Physicians are more likely to prescribe opioids later in the workday or when schedules run behind schedule, according to study.
While fatigue may play a role in increased opioid prescriptions, the study published in JAMA Network Open on Friday did not find similar increases in non-opioid pain treatment prescriptions or referrals to physical therapy.
The study looked at more than 678,000 appointments with more than 5,600 primary care physicians during 2017 and found the likelihood of an opioid being prescribed rose by 33% as the workday progressed.
Opioid prescribing rates have steadily declined since 2012, but there were still more than 58 prescriptions written per 100 Americans in 2017, according to the Centers for Disease Control and Prevention.
Researchers estimated that if clinicians had maintained their opioid prescription rate from their first three visits throughout the day, there would have been 4,400 fewer prescriptions in 2017 within the group studied.
The findings could help researchers understand how appointment timing and fatigue could play a role in the opioid epidemic.
"This study does provide some empirical evidence that physicians possibly take the easier way out when dealing with patients complaining of pain when they are short on time or when they maybe have limited cognitive bandwidth at the end of the day," said Dr. Michael Ellenbogen, assistant professor of medicine at Johns Hopkins University School of Medicine.
It's not the first time researchers have found a link between prescription rates and the time of day. A 2014 JAMA Internal Medicine study found that rates of inappropriate antibiotic prescribing for acute respiratory infections increased over the course of the workday.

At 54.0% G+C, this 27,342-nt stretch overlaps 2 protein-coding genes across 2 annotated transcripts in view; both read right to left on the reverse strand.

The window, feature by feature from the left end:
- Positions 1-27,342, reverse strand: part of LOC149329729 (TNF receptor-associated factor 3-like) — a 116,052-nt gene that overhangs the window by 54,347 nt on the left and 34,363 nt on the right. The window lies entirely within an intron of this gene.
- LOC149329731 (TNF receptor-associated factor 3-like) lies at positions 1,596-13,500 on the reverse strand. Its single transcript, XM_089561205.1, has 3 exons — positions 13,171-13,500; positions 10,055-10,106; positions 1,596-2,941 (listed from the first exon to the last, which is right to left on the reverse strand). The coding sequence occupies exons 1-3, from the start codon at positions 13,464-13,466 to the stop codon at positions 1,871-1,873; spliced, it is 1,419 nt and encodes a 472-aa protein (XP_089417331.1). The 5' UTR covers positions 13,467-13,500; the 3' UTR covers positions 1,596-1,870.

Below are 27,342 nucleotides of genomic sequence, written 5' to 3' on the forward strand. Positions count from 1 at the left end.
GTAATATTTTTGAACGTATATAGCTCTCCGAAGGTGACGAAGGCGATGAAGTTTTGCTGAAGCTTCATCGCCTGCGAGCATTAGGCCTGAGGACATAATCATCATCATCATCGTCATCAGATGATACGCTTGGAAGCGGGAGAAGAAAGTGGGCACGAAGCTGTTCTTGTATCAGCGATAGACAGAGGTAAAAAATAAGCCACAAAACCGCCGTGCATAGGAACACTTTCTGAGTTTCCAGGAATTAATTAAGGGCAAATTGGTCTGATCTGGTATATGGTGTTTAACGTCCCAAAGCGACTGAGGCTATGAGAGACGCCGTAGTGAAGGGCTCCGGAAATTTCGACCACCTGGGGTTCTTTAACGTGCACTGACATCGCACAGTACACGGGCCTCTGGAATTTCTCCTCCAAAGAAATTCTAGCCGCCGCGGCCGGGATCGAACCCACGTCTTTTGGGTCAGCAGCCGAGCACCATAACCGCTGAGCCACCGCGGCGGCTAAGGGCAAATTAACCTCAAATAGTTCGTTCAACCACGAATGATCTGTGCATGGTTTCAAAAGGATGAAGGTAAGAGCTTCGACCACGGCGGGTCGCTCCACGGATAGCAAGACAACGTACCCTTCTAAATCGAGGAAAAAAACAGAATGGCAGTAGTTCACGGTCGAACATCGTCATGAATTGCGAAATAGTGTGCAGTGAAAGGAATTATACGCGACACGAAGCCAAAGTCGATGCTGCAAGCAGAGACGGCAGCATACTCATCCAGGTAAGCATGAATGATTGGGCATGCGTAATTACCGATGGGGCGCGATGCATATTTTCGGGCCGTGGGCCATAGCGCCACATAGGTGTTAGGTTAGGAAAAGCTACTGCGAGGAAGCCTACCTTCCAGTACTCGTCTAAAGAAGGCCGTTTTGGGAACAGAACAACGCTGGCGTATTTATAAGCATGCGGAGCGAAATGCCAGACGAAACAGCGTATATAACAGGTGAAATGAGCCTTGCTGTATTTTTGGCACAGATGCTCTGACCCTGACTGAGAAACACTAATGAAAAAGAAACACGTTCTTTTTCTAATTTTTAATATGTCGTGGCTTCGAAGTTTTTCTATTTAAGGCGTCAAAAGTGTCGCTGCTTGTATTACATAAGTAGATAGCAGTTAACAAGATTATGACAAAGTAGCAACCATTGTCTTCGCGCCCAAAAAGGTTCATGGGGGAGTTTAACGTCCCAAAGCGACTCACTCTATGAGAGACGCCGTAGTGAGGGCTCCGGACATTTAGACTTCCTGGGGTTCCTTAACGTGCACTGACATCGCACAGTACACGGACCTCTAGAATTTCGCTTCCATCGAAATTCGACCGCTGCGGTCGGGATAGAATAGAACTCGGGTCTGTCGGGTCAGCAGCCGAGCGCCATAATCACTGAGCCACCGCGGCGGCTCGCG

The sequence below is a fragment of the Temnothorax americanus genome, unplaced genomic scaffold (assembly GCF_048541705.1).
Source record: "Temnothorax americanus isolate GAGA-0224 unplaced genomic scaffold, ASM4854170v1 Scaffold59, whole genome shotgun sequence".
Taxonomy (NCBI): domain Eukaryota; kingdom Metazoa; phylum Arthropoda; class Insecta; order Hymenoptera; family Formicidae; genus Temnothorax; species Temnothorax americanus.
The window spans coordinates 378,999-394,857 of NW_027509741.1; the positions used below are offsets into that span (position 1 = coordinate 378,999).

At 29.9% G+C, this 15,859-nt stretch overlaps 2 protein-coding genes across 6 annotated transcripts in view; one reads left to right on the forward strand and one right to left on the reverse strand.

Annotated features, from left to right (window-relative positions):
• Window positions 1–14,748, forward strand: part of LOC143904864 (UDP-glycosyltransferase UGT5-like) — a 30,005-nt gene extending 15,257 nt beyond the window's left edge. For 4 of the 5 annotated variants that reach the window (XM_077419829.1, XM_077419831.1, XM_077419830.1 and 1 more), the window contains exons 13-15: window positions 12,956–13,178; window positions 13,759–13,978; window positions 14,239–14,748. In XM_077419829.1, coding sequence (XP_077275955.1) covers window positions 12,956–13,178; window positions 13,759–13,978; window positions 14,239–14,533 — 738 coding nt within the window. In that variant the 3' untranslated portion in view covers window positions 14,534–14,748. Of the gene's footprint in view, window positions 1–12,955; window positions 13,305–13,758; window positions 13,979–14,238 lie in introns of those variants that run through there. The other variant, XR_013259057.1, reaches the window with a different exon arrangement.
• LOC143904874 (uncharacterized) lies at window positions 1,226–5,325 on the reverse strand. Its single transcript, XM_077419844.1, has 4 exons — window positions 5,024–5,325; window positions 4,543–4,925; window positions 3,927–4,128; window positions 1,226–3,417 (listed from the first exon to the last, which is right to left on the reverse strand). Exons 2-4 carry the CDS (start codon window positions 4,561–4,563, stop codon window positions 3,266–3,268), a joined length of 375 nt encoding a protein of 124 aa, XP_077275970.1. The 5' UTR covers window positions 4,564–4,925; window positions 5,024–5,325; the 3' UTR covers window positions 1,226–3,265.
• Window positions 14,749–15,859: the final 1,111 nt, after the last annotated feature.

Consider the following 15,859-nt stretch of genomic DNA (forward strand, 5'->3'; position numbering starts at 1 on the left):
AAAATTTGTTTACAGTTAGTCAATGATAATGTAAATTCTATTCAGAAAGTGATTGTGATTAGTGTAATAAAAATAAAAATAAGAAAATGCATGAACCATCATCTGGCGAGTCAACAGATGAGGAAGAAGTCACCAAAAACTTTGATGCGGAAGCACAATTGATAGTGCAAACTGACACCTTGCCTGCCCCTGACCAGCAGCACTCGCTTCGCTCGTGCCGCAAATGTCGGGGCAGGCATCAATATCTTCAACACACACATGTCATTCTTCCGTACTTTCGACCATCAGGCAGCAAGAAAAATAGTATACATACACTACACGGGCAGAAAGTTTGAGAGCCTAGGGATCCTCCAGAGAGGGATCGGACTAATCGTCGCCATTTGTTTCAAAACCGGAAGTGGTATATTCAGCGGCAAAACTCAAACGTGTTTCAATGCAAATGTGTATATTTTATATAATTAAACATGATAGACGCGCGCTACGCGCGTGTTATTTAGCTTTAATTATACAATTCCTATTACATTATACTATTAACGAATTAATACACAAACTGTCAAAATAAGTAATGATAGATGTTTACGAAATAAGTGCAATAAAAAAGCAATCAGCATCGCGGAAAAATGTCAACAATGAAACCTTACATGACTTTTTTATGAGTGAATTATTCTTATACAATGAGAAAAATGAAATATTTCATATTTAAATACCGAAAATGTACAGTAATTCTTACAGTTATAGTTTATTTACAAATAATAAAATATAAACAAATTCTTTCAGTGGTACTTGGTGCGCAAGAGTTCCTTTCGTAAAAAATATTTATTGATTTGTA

Ellenbogen said the study was helpful in raising awareness of the problem but stopped short of recommending hospitals make systemic changes to their opioid stewardship programs based on the study results.
"The more aware we are of these limitations the better (prepared) we are to deal with them, and I think it's an avenue for new research to see in what other areas is our clinical decision-making impaired when we are rushed for time," Ellenbogen said. "I don't think as a result of this study physicians are suddenly going to be granted more time to see patients."
Educating physicians about treatment alternatives and making them aware o their prescribing practices is important, Ellenbogen said.
Neither the CDC nor any of the country's major professional medical organizations include recommendations on how healthcare providers should address clinician time pressures to reduce overprescriptions.
Michael Ganio, director of pharmacy practice and quality for the American Society of Health-System Pharmacists, said the research shows there's a need for consistent opioid stewardship guidelines. But he didn't say whether ASHP had addressed or planned to investigate the implications of the study's findings.
Lindsey Philpot, an epidemiologist at the Mayo Clinic, said it was validating to see the effects of cognitive fatigue was being examined among other populations.
Philpot co-authored a 2018 study published in the Journal of General Internal Medicine that found an association between workplace fatigue and physicians deviating from professional clinical guidelines and increased likelihood of prescribing opioids later in the day.
But Philpot argued for a more systemic approach by healthcare providers in solving the problem rather than leaving it to the individual physician.
In July 2018, Mayo began including alerts within its electronic medical record system to help physicians make wiser decisions when it came to opioid prescribing that provide recommendations on how much and how many days they should prescribe such medications for an individual patient.
She said tailoring medical education on cognitive fatigue to improve opioid prescribing may not be enough since it has been shown to affect their ability to make other types of clinical decisions.
"Cognitive fatigue is not just specific to opioid prescribing so we really think a more system-based approach will probably be in our best interest in the long term," she said.